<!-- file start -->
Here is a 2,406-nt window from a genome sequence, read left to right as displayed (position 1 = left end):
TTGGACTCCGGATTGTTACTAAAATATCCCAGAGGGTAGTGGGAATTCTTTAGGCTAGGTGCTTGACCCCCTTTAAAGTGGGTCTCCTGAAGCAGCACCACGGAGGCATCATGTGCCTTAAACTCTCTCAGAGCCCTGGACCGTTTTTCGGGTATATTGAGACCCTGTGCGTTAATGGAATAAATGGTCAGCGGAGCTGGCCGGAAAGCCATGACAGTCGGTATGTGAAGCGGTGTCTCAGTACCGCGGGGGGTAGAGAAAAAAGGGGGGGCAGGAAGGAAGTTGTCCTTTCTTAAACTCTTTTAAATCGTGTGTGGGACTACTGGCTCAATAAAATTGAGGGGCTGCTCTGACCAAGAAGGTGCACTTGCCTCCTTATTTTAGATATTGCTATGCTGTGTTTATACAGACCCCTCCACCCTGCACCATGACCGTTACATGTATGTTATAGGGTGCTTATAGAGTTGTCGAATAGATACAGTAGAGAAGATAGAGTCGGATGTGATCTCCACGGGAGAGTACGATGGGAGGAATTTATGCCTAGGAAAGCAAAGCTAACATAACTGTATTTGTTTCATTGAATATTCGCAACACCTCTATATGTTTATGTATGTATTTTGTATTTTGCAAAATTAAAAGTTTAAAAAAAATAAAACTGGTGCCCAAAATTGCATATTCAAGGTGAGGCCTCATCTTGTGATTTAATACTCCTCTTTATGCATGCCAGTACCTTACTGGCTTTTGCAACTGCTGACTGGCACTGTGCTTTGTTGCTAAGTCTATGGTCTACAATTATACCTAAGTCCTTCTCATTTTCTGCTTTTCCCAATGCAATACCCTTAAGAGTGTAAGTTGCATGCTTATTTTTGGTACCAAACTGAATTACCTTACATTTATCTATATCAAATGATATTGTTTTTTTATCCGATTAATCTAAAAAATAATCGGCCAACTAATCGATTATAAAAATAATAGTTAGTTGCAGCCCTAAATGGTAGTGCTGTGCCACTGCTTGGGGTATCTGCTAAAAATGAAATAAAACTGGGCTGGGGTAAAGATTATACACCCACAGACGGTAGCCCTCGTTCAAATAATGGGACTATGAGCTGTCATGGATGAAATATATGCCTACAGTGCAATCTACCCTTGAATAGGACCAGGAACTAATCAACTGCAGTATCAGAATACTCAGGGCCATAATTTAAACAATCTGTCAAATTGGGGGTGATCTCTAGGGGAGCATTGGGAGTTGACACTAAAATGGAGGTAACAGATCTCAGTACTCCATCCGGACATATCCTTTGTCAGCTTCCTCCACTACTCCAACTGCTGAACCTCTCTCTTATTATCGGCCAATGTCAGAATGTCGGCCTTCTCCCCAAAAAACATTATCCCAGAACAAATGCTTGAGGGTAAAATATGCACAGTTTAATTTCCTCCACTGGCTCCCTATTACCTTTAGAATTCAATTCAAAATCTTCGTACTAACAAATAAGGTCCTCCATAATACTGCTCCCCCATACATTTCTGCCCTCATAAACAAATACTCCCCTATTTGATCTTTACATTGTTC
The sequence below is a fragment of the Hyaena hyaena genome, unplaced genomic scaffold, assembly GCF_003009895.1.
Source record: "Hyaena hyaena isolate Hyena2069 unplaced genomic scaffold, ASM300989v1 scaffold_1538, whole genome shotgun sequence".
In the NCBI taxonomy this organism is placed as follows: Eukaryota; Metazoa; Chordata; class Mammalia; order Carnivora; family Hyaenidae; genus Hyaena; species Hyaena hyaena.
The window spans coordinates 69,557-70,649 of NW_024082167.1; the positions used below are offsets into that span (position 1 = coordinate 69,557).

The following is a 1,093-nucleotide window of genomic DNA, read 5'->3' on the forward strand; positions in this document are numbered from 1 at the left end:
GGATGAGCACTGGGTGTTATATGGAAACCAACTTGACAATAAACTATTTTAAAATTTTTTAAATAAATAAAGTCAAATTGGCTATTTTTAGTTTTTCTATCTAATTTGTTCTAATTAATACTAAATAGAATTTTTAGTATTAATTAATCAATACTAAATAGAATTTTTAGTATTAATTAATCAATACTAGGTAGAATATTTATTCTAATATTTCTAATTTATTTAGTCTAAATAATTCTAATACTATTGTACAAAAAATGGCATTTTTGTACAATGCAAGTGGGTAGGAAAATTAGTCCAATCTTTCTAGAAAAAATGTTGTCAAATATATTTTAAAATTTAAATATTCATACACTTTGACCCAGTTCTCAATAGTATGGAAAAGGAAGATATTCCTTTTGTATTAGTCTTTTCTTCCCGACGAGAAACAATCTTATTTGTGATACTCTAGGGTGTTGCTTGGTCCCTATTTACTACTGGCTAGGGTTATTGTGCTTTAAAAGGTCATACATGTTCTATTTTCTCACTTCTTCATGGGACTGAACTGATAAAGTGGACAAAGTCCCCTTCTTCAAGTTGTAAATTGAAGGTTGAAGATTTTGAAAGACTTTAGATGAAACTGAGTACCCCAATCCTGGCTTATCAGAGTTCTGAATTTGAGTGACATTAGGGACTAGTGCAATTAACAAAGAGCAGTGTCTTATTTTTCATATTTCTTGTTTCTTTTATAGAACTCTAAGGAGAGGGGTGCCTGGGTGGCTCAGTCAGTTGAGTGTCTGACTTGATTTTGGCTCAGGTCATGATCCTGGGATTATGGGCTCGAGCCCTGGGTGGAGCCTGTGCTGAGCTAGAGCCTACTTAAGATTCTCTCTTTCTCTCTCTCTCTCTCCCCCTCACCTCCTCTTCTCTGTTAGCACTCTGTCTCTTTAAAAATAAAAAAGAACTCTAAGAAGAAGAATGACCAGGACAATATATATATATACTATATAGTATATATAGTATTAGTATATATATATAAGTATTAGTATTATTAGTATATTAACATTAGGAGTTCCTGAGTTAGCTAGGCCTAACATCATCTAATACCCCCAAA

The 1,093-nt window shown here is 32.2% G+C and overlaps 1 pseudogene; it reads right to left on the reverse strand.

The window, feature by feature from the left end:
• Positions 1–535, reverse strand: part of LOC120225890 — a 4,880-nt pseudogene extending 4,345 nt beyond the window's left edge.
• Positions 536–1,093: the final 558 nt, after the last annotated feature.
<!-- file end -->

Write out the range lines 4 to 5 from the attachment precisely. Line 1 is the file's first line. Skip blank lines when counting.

Source record: "Hyaena hyaena isolate Hyena2069 unplaced genomic scaffold, ASM300989v1 scaffold_1538, whole genome shotgun sequence".
In the NCBI taxonomy this organism is placed as follows: Eukaryota; Metazoa; Chordata; class Mammalia; order Carnivora; family Hyaenidae; genus Hyaena; species Hyaena hyaena.